Here’s the crown after a week. You can see roots are starting to form.
Here’s the crown after 3 weeks in the water. Remember to change the jar water every other day.
6Plant in Potting Mix
Pineapple plants do not like to have their roots restricted, so choose a pot with room to grow.
For the next few weeks, keep the plant away from bright sun, and be sure the soil is consistently moist but not too wet. This is when the roots will grow in the soil.
After about two months, the plant should be snugly grabbing the soil (indicating root growth has taken place) and you should see signs of new leaf growth, coming from the middle of the plant.
Pineapple Plant Care
Here are some highlights:
- Pineapple is a tropical fruit plant, so provide bright sun without burning the plant or drying out the soil. A summer holiday outdoors near a wall for extra warmth is something to consider.
- You can also use grow lights (shows what I use) if you do not have natural sun available.
- Pineapples will die in freezing temperatures.
- Growth halts below 60°F (15.5°C) and above 90°F (32°C).
- The sweet spot is right in the middle: 68°F and 86°F (20-30°C).
I highly recommend using a simple moisture meter for both houseplants and outdoor container plants. It’s a simple way to know how moist the soil is at root level and learn to keep water levels nice and even.
- Pineapples are somewhat drought-tolerant but it’s too easy to over do it when growing indoors in a container. For this reason, I keep mine moderately moist at all times.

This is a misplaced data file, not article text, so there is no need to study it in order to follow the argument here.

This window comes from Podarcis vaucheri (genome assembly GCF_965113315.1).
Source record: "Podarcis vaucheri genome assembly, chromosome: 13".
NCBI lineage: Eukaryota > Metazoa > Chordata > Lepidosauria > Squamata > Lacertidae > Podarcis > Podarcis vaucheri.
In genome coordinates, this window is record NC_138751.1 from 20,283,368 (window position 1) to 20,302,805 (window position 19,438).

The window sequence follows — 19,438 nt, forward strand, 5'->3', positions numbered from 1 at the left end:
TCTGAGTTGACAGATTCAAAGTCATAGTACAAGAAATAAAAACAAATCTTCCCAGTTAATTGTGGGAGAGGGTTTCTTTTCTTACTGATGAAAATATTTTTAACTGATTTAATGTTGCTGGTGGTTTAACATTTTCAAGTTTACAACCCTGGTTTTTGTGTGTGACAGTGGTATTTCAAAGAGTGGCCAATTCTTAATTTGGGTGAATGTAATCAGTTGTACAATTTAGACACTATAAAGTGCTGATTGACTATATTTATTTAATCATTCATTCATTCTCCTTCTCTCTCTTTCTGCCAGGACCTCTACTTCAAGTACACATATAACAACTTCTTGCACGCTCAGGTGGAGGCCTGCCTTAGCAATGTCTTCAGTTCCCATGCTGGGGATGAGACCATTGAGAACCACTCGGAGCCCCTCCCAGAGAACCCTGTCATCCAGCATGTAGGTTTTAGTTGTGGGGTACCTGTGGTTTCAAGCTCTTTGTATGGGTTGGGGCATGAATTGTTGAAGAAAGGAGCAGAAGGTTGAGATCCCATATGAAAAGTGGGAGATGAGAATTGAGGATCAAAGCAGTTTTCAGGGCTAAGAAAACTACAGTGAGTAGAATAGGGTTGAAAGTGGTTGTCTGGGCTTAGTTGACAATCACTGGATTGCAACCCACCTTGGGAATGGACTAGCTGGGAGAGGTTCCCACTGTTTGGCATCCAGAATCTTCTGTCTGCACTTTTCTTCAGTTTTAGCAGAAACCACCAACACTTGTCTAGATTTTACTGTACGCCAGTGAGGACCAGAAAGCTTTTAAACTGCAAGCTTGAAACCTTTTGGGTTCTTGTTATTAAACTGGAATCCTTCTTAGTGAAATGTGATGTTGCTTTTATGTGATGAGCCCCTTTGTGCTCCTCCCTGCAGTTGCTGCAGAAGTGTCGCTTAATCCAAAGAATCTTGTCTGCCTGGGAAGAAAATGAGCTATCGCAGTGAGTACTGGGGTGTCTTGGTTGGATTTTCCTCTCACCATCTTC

- Drought also slows or halts growth. Leaves become light green, then yellow or red and curled when drought is present.
- Overwatering is just as harmful: yes, even watering is key!
- It’s not unusual for the tips of the leaves to turn brown. I have seen this happen from both overwatering and underwatering. If it happens, trim off the brown with clean scissors. If the middle of the plant turns yellow or brown, it’s likely the entire the plant is dying.
- As your plant grows, it will need a balanced, slow-release organic fertilizer (5-5-5 N-P-K) or similar product. Follow the instructions on the product label.
To fruit or not to fruit, that is the question
Pineapple plants need at least 2-3 years of maturing before flowering and fruiting can take place.
If you started with a small container, your pineapple plant will outgrow its pot a couple of times and need repotting.
Cut away old, dead leaves as needed.
If, after all this time, your plant is healthy but not flowering, this has tips for forcing blooms. It may just need that extra boost.
Eventually, if you’re lucky, it will indeed flower and fruit.
Suspenseful, isn’t it?
- Growing Pineapples | University of Florida Extension
Pineapple Plant with Fruit
This is what a potted pineapple plant looks like when it is producing fruit.
I photographed this pineapple plant with fruit at a local garden nursery.
Kitchen Propagation Handbook
Regrow Food Scraps
by Melissa J. Will
Learn how to grow houseplants from avocado, oranges, lemons, ginger, and more using leftover pits, seeds, and roots.
This ebook is a digital file you save to your device.
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~Melissa the Empress of Dirt ♛
How to Propagate Pineapple From the Grocery Store
- Grasp ripe pineapple and gently twist off leafy top.
- Remove lower 1 to 2-inches of leaves.
- Let crown dry for 1-2 days.
- Sit crown in jar of warm water, submerging leaf-free area.
- Change water every few days.
- When roots are at least 3-inches long, you can plant crown.
- To pot the rooted crown, fill flower pot with potting mix made for cacti. Bury roots and water.
- Keep in warm location with indirect, strong sun. Water as needed.
- Signs of new growth may be evident after 7 to 14 weeks.